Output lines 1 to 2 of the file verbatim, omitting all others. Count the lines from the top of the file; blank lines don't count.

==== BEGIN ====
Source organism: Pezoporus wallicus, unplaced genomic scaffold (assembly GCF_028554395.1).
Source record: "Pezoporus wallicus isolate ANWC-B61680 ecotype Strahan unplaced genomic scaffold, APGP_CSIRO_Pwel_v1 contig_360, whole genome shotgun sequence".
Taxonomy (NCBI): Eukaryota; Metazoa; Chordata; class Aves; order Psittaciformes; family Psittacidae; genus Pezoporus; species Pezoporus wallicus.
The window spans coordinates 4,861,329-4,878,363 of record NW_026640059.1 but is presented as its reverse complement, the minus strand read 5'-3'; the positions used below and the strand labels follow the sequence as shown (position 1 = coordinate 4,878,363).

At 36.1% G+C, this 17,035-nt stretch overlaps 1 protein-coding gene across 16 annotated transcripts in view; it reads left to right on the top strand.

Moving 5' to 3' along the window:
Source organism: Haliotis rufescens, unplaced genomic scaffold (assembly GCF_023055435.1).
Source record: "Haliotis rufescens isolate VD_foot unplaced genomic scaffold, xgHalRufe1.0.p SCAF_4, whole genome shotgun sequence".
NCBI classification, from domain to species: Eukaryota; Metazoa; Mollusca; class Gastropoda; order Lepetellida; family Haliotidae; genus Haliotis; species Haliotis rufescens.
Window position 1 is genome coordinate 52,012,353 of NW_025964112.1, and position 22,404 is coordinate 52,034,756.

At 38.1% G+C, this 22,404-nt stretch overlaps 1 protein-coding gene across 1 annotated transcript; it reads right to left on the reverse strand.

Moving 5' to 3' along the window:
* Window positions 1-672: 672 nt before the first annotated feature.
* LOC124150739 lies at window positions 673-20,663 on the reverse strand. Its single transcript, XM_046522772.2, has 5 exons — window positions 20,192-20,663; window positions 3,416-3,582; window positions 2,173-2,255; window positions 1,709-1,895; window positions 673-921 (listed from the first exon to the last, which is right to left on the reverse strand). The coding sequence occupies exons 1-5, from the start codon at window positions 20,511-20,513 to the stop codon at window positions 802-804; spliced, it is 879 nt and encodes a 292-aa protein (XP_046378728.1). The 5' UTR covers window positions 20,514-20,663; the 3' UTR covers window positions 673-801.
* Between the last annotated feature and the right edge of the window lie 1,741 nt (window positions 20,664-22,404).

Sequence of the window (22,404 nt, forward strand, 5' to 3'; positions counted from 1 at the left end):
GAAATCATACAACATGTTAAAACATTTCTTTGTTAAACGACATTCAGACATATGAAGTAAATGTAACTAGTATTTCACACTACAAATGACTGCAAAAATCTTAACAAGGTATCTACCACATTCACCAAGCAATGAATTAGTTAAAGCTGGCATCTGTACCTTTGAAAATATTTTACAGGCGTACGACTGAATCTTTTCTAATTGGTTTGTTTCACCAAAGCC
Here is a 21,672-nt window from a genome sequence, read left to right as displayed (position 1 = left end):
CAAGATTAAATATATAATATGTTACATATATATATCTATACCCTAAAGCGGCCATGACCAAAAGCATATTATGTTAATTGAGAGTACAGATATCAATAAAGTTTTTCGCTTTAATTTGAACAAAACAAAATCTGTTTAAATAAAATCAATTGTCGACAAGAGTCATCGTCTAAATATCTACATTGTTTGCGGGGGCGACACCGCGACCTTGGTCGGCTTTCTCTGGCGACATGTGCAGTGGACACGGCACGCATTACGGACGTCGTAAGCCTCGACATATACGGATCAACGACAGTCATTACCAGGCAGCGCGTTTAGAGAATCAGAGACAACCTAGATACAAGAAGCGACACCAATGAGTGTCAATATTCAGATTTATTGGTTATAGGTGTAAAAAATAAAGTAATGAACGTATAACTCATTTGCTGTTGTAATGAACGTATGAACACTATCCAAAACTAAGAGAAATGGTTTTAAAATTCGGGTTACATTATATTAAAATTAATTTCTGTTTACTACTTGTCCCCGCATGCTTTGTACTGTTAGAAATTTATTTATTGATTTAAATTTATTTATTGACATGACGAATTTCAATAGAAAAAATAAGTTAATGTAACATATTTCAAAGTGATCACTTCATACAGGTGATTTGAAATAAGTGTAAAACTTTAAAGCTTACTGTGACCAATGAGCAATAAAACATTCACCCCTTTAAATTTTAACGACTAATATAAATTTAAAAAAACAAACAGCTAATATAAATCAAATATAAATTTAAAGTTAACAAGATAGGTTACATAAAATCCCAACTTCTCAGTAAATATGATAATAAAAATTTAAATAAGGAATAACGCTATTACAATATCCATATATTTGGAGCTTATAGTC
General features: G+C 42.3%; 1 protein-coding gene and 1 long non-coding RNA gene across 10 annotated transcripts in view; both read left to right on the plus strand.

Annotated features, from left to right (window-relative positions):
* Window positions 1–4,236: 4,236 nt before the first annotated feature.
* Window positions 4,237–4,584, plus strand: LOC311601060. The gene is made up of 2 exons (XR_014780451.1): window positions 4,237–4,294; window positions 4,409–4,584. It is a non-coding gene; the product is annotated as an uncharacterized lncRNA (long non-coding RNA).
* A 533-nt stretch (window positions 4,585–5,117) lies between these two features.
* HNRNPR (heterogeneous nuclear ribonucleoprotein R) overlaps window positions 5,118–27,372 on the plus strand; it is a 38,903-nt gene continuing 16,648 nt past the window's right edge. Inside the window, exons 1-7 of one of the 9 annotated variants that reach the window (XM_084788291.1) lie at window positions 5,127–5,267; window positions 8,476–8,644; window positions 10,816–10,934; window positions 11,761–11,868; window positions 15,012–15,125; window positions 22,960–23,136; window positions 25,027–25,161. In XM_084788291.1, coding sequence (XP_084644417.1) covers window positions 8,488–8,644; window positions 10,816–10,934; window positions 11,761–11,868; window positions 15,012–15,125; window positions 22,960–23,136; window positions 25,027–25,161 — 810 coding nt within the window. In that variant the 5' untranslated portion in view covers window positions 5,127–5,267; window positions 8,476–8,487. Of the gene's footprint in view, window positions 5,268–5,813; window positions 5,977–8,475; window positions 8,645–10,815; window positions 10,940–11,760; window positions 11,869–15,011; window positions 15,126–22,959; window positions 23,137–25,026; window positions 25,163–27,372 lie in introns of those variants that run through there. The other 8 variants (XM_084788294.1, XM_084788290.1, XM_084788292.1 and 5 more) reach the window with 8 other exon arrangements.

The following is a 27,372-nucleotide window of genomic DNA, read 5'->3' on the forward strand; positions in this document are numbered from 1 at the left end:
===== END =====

Source organism: Pezoporus wallicus, unplaced genomic scaffold (assembly GCF_028554395.1).
Source record: "Pezoporus wallicus isolate ANWC-B61680 ecotype Strahan unplaced genomic scaffold, APGP_CSIRO_Pwel_v1 contig_360, whole genome shotgun sequence".